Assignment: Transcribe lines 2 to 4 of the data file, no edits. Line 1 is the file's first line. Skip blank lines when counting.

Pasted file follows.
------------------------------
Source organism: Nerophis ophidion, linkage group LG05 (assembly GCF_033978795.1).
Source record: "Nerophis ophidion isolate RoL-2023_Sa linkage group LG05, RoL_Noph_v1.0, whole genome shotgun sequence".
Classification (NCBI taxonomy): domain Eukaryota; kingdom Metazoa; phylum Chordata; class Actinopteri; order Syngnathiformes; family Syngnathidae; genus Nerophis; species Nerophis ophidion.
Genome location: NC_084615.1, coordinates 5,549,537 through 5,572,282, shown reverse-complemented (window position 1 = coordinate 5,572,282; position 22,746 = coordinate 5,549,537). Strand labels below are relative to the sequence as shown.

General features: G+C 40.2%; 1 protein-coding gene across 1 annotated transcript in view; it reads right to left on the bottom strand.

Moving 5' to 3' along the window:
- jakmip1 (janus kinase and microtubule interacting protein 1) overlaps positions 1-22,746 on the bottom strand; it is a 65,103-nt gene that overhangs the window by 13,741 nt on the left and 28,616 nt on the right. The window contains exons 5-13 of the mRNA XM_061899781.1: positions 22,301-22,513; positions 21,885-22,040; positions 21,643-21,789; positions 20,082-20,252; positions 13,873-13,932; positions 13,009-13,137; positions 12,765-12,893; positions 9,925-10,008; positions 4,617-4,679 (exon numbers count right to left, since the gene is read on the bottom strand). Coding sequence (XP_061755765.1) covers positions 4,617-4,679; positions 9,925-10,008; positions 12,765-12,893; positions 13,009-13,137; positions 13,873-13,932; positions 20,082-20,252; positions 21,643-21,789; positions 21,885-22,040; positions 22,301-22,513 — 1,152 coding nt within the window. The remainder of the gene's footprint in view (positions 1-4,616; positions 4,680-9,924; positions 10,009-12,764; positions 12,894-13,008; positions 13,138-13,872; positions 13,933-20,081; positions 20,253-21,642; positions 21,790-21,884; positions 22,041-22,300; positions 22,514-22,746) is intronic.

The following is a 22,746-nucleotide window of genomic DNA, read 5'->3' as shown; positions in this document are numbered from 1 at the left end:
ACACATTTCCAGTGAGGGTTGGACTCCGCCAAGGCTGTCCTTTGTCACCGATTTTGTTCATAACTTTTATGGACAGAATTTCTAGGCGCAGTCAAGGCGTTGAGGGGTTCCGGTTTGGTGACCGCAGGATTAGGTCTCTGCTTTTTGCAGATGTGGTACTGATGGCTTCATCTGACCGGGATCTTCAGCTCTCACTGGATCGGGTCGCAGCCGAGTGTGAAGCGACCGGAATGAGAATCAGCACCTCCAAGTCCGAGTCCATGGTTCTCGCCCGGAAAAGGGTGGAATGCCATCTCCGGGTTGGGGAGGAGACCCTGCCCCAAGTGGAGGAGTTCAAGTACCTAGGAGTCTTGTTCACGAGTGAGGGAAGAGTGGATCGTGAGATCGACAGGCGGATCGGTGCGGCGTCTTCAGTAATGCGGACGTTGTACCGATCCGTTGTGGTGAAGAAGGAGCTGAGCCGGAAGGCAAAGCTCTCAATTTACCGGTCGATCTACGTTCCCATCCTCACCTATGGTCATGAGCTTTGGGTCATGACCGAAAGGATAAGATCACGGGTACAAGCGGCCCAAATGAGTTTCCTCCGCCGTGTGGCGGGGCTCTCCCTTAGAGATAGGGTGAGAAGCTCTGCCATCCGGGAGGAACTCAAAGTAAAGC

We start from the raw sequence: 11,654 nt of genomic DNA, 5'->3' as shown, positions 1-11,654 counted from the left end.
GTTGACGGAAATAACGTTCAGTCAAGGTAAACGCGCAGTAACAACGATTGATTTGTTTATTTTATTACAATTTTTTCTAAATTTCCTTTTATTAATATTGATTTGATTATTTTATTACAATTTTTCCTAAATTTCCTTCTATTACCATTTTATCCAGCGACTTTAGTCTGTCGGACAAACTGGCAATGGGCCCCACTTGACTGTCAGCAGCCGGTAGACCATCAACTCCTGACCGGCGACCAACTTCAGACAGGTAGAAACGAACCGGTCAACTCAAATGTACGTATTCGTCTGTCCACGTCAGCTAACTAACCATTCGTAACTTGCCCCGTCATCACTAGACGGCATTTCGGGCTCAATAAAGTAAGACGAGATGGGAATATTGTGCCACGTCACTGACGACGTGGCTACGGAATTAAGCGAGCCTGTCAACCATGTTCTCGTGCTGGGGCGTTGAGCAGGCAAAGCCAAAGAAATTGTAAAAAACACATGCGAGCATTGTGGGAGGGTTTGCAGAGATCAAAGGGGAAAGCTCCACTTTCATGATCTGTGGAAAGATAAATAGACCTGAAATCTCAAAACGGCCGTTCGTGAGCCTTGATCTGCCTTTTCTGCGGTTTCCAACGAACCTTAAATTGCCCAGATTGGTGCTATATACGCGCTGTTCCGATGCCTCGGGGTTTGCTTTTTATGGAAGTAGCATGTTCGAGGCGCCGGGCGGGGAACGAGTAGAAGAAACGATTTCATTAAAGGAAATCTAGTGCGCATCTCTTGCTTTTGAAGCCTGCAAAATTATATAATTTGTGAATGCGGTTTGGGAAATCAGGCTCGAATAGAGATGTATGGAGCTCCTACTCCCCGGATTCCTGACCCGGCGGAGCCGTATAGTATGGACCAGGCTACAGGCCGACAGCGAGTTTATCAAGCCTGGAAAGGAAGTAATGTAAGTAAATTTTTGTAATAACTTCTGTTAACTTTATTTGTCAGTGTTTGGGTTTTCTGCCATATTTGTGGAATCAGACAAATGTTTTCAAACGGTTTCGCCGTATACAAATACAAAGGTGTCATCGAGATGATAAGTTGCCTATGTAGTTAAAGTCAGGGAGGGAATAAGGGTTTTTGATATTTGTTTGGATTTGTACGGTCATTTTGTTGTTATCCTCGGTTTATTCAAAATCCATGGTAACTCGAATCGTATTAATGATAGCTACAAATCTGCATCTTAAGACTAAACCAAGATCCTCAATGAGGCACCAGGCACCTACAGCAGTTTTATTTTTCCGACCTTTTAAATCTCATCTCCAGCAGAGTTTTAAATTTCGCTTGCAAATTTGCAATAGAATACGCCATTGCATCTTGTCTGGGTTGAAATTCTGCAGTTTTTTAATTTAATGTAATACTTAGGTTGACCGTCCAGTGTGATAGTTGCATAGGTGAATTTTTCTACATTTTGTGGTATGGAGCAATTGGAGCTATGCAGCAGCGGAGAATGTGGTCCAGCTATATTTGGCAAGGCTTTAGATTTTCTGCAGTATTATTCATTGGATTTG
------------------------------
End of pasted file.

Source record: "Nerophis ophidion isolate RoL-2023_Sa linkage group LG05, RoL_Noph_v1.0, whole genome shotgun sequence".
Classification (NCBI taxonomy): domain Eukaryota; kingdom Metazoa; phylum Chordata; class Actinopteri; order Syngnathiformes; family Syngnathidae; genus Nerophis; species Nerophis ophidion.
Genome location: NC_084615.1, coordinates 5,549,537 through 5,572,282, shown reverse-complemented (window position 1 = coordinate 5,572,282; position 22,746 = coordinate 5,549,537). Strand labels below are relative to the sequence as shown.